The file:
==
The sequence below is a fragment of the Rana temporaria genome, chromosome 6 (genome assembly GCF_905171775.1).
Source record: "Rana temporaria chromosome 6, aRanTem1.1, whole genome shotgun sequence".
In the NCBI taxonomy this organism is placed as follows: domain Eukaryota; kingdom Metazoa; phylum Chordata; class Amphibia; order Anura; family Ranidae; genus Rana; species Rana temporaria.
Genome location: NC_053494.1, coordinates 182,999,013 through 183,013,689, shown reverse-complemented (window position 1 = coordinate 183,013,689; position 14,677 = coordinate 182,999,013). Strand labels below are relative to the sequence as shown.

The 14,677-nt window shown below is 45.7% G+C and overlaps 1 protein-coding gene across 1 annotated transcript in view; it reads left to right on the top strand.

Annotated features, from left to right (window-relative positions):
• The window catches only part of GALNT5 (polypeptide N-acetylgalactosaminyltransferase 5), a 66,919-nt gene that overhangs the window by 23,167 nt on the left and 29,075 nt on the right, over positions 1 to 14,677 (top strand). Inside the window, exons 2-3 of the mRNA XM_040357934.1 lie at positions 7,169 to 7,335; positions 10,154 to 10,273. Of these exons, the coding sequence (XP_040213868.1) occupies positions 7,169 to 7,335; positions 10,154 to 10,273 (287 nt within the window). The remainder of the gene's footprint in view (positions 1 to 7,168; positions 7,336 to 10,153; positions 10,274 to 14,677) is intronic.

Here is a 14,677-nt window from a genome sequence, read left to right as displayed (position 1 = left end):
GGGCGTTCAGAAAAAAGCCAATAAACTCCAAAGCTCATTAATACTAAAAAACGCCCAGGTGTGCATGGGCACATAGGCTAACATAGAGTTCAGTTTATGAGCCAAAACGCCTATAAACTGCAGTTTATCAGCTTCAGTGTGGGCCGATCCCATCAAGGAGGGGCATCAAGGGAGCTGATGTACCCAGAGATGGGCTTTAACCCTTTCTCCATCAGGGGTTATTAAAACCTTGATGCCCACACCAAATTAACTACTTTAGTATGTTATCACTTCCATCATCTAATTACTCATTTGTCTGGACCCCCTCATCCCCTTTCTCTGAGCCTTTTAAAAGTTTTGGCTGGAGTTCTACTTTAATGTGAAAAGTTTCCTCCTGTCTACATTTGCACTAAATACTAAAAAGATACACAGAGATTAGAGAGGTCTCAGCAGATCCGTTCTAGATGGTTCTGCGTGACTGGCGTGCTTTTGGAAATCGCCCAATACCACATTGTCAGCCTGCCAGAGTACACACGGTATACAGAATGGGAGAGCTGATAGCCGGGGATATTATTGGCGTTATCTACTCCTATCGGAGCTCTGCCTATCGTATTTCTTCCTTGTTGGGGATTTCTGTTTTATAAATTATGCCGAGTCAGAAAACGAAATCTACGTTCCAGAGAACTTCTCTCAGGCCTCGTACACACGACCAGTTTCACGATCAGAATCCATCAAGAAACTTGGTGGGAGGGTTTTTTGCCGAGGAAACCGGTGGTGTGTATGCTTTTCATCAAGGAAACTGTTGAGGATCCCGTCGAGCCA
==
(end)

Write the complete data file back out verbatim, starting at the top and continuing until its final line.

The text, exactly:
The sequence below is a fragment of the Rana temporaria genome, chromosome 6 (genome assembly GCF_905171775.1).
Source record: "Rana temporaria chromosome 6, aRanTem1.1, whole genome shotgun sequence".
In the NCBI taxonomy this organism is placed as follows: domain Eukaryota; kingdom Metazoa; phylum Chordata; class Amphibia; order Anura; family Ranidae; genus Rana; species Rana temporaria.
Genome location: NC_053494.1, coordinates 182,999,013 through 183,013,689, shown reverse-complemented (window position 1 = coordinate 183,013,689; position 14,677 = coordinate 182,999,013). Strand labels below are relative to the sequence as shown.

The 14,677-nt window shown below is 45.7% G+C and overlaps 1 protein-coding gene across 1 annotated transcript in view; it reads left to right on the top strand.

Annotated features, from left to right (window-relative positions):
• The window catches only part of GALNT5 (polypeptide N-acetylgalactosaminyltransferase 5), a 66,919-nt gene that overhangs the window by 23,167 nt on the left and 29,075 nt on the right, over positions 1 to 14,677 (top strand). Inside the window, exons 2-3 of the mRNA XM_040357934.1 lie at positions 7,169 to 7,335; positions 10,154 to 10,273. Of these exons, the coding sequence (XP_040213868.1) occupies positions 7,169 to 7,335; positions 10,154 to 10,273 (287 nt within the window). The remainder of the gene's footprint in view (positions 1 to 7,168; positions 7,336 to 10,153; positions 10,274 to 14,677) is intronic.

Here is a 14,677-nt window from a genome sequence, read left to right as displayed (position 1 = left end):
GGGCGTTCAGAAAAAAGCCAATAAACTCCAAAGCTCATTAATACTAAAAAACGCCCAGGTGTGCATGGGCACATAGGCTAACATAGAGTTCAGTTTATGAGCCAAAACGCCTATAAACTGCAGTTTATCAGCTTCAGTGTGGGCCGATCCCATCAAGGAGGGGCATCAAGGGAGCTGATGTACCCAGAGATGGGCTTTAACCCTTTCTCCATCAGGGGTTATTAAAACCTTGATGCCCACACCAAATTAACTACTTTAGTATGTTATCACTTCCATCATCTAATTACTCATTTGTCTGGACCCCCTCATCCCCTTTCTCTGAGCCTTTTAAAAGTTTTGGCTGGAGTTCTACTTTAATGTGAAAAGTTTCCTCCTGTCTACATTTGCACTAAATACTAAAAAGATACACAGAGATTAGAGAGGTCTCAGCAGATCCGTTCTAGATGGTTCTGCGTGACTGGCGTGCTTTTGGAAATCGCCCAATACCACATTGTCAGCCTGCCAGAGTACACACGGTATACAGAATGGGAGAGCTGATAGCCGGGGATATTATTGGCGTTATCTACTCCTATCGGAGCTCTGCCTATCGTATTTCTTCCTTGTTGGGGATTTCTGTTTTATAAATTATGCCGAGTCAGAAAACGAAATCTACGTTCCAGAGAACTTCTCTCAGGCCTCGTACACACGACCAGTTTCACGATCAGAATCCATCAAGAAACTTGGTGGGAGGGTTTTTTGCCGAGGAAACCGGTGGTGTGTATGCTTTTCATCAAGGAAACTGTTGAGGATCCCGTCGAGCCA